Make 230 Volts Bulb String Light Circuits for Diwali and Christmas

The article describes how to wire tiny 12 volt flashlight bulbs into decorative string light for decorating houses during festivals like Diwali and Christmas.

Diwali and Christmas string lights are also popularly known as TORAN in India.

The articles describes in a very simple to understand language, the basic concept and also the entire wiring details of these TORAN lights or the string lights. The article explains how tiny 12 volts flashlight bulbs can be strung up together by pieces of electrical wires by soldering them serially.

In one of my earlier articles I discussed and shared with you the moments and the celebration atmosphere of various Indian festive occasions. We also talked regarding the outrageous light shows generally accompanied with typical Indian festivals.
In the article we learned how to build a traditional illuminated STAR using bamboo canes and some colorful gelatin paper.

We also discussed about the very popular TORAN lights which are most extensively used during these festivals and I’m sure you all very share the making procedure of these TORAN lights here, which are also commonly known as string lights throughout the world.

In this article we are going to discuss a very simple configuration of making AC mains operated string lights using ordinary small incandescent torch bulbs.Though the wiring may appear pretty straightforward, it too definitely involves some bit of calculations.

Before we study the complete connection details of the various designs covered here, grasping the basic concept would be handy.

A Simple Flashlight Wiring

A flashlight is the most simple and common form of electrical wiring that one can refer to. As shown in the diagram, the configuration includes a couple of cells, a small incandescent bulb, a switch and the relevant connections which together constitutes the flashlight circuit.

The only important few things to be taken into account in the above wiring are the compatibility of the involved units among each other. The two cells which are joined in series contribute a potential difference of 3 volts, making it obvious for the bulb to be also rated at around this level, so the bulb is found to be of 3 volts. The current of the battery, which is another prime factor is also considered, given in some AH (Ampere Hour), is also matched with the bulb so that the illumination lasts for quite some time with optimum results.

Now suppose a larger flashlight with four of these cells, 1.5 volts each, together producing a potential difference of 6 volts. For this we would require a 6 volt bulb as the above 3 volt bulb would get burnt off within seconds and wouldn’t last the potential which is double its maximum rating.

However supposing you wanted to use 3 volts bulb with the above 6 volts, then as per the calculations, you would require two of them in series to match 6 volts across them without any danger. Thus, basically it’s just about adding up the light bulbs in series such that it matches or becomes close to the applied voltage across the connected load or the light bulbs.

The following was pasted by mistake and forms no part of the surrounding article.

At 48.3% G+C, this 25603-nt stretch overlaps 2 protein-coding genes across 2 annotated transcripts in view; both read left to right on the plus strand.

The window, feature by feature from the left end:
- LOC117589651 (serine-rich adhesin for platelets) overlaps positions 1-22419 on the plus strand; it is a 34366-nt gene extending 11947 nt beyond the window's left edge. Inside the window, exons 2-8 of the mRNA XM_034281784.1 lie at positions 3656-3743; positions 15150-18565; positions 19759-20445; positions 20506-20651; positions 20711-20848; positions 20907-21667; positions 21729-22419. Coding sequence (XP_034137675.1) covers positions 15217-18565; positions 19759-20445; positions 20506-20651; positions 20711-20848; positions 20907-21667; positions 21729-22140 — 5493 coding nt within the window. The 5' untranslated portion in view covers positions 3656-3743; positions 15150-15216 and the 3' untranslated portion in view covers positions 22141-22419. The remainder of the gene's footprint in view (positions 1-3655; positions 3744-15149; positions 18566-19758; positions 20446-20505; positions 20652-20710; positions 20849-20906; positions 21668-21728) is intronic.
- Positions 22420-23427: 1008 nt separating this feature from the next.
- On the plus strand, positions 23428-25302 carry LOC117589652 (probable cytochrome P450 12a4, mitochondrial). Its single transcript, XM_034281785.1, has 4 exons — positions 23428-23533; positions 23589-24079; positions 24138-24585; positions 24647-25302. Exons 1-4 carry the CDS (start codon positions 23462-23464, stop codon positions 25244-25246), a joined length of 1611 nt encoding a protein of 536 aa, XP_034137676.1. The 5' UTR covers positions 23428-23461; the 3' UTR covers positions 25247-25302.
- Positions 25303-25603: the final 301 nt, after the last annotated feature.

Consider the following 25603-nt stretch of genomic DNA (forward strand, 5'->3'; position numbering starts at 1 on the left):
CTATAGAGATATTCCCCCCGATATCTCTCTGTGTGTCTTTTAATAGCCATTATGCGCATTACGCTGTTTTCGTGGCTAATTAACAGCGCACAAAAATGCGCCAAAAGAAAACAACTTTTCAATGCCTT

It must be noted that, with incandescent bulbs or any resistive load, the type of current does not make any difference. Therefore, whether it’s an AC or DC, the results or rather the calculations remain exactly the same.

Making a String Light TORAN Using 12 Volt Torch Bulbs

For making the suggested string lights with 230 volts AC mains, we employ the same theory as explained above. In order to keep things clean and avoid too much of wiring mess, we choose light bulbs rated at 12 volts, instead of 3 volts. Selecting 3 volt light bulbs would mean, 230 ∕3 = 77 numbers, which is huge and would require a hell lot of connections to be done. To avoid the clutter we rather use 12 volt devices, since dividing 230 by 12 gives around 20 numbers of light bulbs, which is a pretty manageable quantity as far as knitting them together is concerned.

Parts Required

Wire – 14/36, 10 meters or as per the required length.
Soldering Iron – 25 watt, 230 volts,
Solder wire – 60/40, 18 SWG,
Solder Paste also called flux.
Light Bulbs – 12 volts, 100 mA torch bulbs or similar.
Two pin plug – 1No.


As shown in the above string light circuit diagram, we can see that the bulbs are simply connected in series, end to end in sequence, until two wire terminate from the “string” which are connected to the supply mains outlet.

Usually the metal cylindrical body of the bulb forms one of the terminals, while the bottom soldered point forms the second electrical termination of it. These two points are the only places where the wires need to be soldered.

For proper soldering results, the portions must be perfectly cleaned using sand paper, however the use of solder paste itself is enough to make the soldering without the need of much cleaning.

Initially, the wire pieces must be cut and stripped as per the desired length, then the wire ends can be dipped in solder paste so that it may be soldered on the shown areas by touching the wire end and the soldering iron hot tip filled with molten solder simultaneously. The point will sizzle; hold the wire in place until the solder solidifies, holding the wire end firmly in place.

Finish the assembly procedure with the above steps to finally complete the light string or the toran.

The toran can also be made by using a few colored bulbs rated at the Mains AC level.

In this case it simply needs to connect the bulbs in parallel and not in series. Use holders for better convenience. If bulb holders are used, the need of soldering is simply eliminated.